What Is Good Liturgy?
Fr Pat ODonoghue takes us through some pastoral liturgical pointers…
I want to begin by placing my understanding of the Eucharistic liturgy in the context of the institution narrative of the Gospel of John.
‘They were at Supper… and he got up from table, removed his outer garment and, taking a towel, wrapped it round his waist; he then poured water into a basin and began to wash the disciple’s feet and to wipe them with the towel he was wearing’. (John 13:4-5)
Service is at the heart of the Eucharistic Liturgy and the example of Jesus sets up the model for our ritual life. Liturgy exists to serve the People of God and, except as an academic study, does not have life without their presence. All those called to service in the Eucharistic Liturgy should have a clear understanding of their role as servants. The celebrant, in particular, is called to lead by example giving life to the witness of Jesus who came ‘to serve and not to be served’. However the call to service does not remain within the confines of the Church building or the particular celebration. The words of dismissal should be ringing in our ears all week – ‘Go in peace to love and serve the Lord’. The fruit of our response to that challenge during the week is an important component of ‘good liturgy’. When we have imitated the sacrifice of Christ by our compassion, generosity, sense of justice and overall selflessness then we truly have something to celebrate and much to give thanks for in our Eucharist.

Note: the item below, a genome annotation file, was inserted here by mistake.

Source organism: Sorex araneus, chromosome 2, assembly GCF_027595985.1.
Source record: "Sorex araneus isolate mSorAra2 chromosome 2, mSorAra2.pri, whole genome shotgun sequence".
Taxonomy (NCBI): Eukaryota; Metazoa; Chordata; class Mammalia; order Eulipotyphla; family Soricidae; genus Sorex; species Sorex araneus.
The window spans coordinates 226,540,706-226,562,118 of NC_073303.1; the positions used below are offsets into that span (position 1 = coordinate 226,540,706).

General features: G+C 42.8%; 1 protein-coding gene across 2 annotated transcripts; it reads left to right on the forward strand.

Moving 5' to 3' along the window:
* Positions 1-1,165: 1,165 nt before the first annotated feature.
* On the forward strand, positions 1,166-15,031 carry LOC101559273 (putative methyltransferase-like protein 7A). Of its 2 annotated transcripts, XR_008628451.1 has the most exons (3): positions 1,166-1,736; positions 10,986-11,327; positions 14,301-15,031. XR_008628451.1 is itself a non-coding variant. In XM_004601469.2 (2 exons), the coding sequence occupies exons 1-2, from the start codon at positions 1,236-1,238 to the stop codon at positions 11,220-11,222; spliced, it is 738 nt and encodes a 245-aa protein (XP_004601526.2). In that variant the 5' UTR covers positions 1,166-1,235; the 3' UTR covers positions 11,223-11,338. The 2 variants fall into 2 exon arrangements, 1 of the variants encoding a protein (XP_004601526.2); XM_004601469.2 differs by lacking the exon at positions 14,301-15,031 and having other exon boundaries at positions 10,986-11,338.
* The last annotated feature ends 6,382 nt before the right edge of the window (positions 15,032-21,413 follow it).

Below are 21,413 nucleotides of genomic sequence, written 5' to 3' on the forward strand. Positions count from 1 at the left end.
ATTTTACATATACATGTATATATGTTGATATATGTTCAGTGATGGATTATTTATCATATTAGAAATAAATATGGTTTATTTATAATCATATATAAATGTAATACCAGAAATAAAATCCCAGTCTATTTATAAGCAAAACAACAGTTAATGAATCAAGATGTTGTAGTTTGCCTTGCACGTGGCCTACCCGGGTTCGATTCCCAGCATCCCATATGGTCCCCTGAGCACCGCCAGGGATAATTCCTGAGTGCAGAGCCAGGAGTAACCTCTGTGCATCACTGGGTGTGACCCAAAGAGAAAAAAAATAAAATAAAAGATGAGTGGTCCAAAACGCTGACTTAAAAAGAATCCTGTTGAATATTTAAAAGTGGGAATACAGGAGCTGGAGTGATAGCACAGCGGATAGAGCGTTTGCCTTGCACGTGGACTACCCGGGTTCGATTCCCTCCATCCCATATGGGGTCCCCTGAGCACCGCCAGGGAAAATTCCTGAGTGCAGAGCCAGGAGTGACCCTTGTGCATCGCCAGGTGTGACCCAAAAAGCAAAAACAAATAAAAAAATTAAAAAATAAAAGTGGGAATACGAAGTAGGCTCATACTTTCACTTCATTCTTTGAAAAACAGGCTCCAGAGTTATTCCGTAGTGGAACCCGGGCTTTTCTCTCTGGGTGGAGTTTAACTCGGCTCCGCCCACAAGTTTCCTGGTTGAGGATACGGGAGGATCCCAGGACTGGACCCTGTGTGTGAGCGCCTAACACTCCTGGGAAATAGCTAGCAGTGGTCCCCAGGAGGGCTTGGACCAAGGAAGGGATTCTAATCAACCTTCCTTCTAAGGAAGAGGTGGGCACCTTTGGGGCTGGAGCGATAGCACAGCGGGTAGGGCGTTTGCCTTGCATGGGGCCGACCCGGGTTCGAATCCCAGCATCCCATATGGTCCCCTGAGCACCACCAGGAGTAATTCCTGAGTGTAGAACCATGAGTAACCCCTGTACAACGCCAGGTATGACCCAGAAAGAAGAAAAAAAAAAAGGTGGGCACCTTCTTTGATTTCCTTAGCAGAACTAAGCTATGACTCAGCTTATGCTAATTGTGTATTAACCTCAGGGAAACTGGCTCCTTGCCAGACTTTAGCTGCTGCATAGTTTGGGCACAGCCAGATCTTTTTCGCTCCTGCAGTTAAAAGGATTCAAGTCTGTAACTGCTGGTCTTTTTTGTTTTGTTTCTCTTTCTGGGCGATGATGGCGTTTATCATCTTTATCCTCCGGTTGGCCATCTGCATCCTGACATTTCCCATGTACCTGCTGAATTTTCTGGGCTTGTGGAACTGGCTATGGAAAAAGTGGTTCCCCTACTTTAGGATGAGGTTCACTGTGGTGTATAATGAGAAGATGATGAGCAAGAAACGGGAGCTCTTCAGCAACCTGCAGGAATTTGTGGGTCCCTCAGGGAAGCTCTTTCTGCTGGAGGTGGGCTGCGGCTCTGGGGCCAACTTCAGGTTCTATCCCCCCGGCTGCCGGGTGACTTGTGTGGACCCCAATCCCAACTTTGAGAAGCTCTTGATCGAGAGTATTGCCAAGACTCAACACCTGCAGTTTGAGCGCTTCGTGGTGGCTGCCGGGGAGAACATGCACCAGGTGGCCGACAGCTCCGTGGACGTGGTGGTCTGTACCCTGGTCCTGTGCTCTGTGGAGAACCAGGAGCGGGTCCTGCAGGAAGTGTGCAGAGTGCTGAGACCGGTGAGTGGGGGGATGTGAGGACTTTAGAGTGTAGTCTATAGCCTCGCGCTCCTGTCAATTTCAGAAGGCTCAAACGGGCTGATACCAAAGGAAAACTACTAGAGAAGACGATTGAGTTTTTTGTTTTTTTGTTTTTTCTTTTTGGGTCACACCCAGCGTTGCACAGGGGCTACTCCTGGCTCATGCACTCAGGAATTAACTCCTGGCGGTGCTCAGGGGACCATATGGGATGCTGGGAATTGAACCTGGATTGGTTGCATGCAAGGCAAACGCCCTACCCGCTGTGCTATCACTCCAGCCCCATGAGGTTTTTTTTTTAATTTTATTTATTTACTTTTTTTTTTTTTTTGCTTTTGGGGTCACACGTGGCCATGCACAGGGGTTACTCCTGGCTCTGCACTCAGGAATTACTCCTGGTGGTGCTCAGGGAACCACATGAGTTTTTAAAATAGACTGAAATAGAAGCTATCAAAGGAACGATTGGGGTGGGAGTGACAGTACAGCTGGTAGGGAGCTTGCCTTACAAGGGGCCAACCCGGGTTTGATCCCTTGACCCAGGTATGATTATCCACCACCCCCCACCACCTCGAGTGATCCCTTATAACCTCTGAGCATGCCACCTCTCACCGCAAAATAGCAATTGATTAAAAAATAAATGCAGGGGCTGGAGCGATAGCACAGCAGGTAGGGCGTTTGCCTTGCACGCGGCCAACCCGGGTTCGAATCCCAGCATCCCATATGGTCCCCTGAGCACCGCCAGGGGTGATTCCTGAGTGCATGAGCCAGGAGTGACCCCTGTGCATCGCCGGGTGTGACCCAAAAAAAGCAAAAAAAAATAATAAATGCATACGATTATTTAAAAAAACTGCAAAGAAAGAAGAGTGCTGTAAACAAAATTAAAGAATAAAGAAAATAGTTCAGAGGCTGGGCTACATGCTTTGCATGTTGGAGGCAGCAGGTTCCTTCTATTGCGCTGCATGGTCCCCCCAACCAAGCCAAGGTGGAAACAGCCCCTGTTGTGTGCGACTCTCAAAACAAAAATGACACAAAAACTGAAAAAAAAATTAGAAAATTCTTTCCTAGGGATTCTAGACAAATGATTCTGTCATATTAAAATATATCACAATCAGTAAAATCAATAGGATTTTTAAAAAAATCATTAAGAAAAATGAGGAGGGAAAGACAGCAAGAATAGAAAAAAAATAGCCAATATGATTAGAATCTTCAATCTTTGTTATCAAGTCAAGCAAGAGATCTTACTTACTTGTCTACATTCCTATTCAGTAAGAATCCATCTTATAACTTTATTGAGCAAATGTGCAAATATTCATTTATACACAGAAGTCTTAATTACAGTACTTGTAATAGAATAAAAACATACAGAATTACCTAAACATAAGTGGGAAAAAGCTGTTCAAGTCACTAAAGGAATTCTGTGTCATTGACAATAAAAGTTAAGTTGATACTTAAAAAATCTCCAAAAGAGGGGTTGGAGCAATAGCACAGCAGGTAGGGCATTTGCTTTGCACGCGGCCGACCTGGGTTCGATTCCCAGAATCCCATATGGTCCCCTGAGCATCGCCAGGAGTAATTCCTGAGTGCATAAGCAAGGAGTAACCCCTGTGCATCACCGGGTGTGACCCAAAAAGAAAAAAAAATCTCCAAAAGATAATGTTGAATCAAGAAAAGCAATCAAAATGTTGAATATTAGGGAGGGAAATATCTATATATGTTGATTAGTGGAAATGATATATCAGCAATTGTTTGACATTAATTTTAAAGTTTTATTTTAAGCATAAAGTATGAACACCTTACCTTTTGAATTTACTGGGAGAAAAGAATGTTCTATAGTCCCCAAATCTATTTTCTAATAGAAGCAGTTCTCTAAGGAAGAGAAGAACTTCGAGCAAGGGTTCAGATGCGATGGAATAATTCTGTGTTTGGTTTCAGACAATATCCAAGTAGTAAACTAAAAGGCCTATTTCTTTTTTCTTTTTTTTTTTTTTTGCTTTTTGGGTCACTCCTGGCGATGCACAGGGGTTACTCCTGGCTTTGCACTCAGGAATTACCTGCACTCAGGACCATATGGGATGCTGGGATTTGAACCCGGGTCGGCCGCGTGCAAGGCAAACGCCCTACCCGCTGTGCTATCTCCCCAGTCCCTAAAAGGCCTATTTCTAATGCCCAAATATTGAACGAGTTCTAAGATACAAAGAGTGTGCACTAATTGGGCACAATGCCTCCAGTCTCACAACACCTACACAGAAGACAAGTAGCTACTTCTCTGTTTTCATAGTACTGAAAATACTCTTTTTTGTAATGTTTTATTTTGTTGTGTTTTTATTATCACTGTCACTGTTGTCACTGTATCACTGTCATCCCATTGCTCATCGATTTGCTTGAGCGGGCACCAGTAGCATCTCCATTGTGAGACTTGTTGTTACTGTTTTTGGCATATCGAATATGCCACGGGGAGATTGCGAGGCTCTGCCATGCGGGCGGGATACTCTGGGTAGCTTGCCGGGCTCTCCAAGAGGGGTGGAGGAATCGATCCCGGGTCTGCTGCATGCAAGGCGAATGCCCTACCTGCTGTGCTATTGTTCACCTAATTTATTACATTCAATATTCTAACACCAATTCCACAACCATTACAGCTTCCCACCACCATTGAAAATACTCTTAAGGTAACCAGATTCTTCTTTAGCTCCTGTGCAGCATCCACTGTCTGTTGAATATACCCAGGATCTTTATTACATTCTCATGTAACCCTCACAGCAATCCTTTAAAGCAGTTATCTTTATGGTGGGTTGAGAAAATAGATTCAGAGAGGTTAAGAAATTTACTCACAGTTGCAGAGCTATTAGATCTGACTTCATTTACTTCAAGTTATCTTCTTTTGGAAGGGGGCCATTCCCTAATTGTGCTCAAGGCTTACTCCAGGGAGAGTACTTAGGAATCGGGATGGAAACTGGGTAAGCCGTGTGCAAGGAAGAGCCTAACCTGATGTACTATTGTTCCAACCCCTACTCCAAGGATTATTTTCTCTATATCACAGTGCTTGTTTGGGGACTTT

Justice and Eucharist are inextricably linked. Our concern for having all the Eucharistic gifts within the confines of the large corporal should be matched by our efforts to keep those who are on the margins of our community within the fold of our hearts too. When we come to receive the Body and Blood of Christ we are called, in the words of St. Augustine, ‘to become what we have received’, the Body of Christ. This responsibility to build up the Body of Christ is the challenge of all who gather to share in the Eucharist regardless of our particular role within the liturgy. The spirit of working together for the good of our community should be a mirror image of the spirit of co-operation that exists among those who contribute in their ministry to the public celebration of the Eucharist. In other words, principles, such as the awareness of others’ needs, the openness to others, the practice of charity and compassion, should be evident in the way we celebrate Eucharist together. Any other way is a ‘sham’. Jesus changed the meaning of ritual meals forever by giving his own Body and Blood as nourishment for all.
We should be generous enough to allow others to benefit from that blessing as we in turn nourish the hearts of those we encounter throughout the week. We use the term the Holy Sacrifice of the Mass to describe the Eucharist because that is what is at the core of our celebration – the challenge is to live it within and without the liturgy. When I find myself getting worked up about the details of a liturgy the words of Psalmist come to my mind.
‘Your justice I have proclaimed in the great assembly
Your lips I have not sealed you know it. a Lord.
You do no ask for sacrifice and offering but an open ear
You do not ask for holocaust and victim instead here am I’ .
So to answer the question ‘What is good liturgy?’ we must start the journey of discovery from within. We must look at our own disposition towards the liturgy and those with whom we celebrate, regardless of our role, whether as celebrants, ministers of music, welcome, word or Eucharist or if we contribute in any other way to the preparation of the ritual by way of environment or practically as a sacristan. We are in this together whether we like it or not. When there are blocks or divisions then it is difficult for us to have the transparency to allow Christ shine through our words and actions. Regardless of our imperfections it is consoling to realise that despite our best efforts to the contrary Christ has his own unique way of penetrating our celebrations. Let’s not make it too hard for Him by placing our own egos in his path.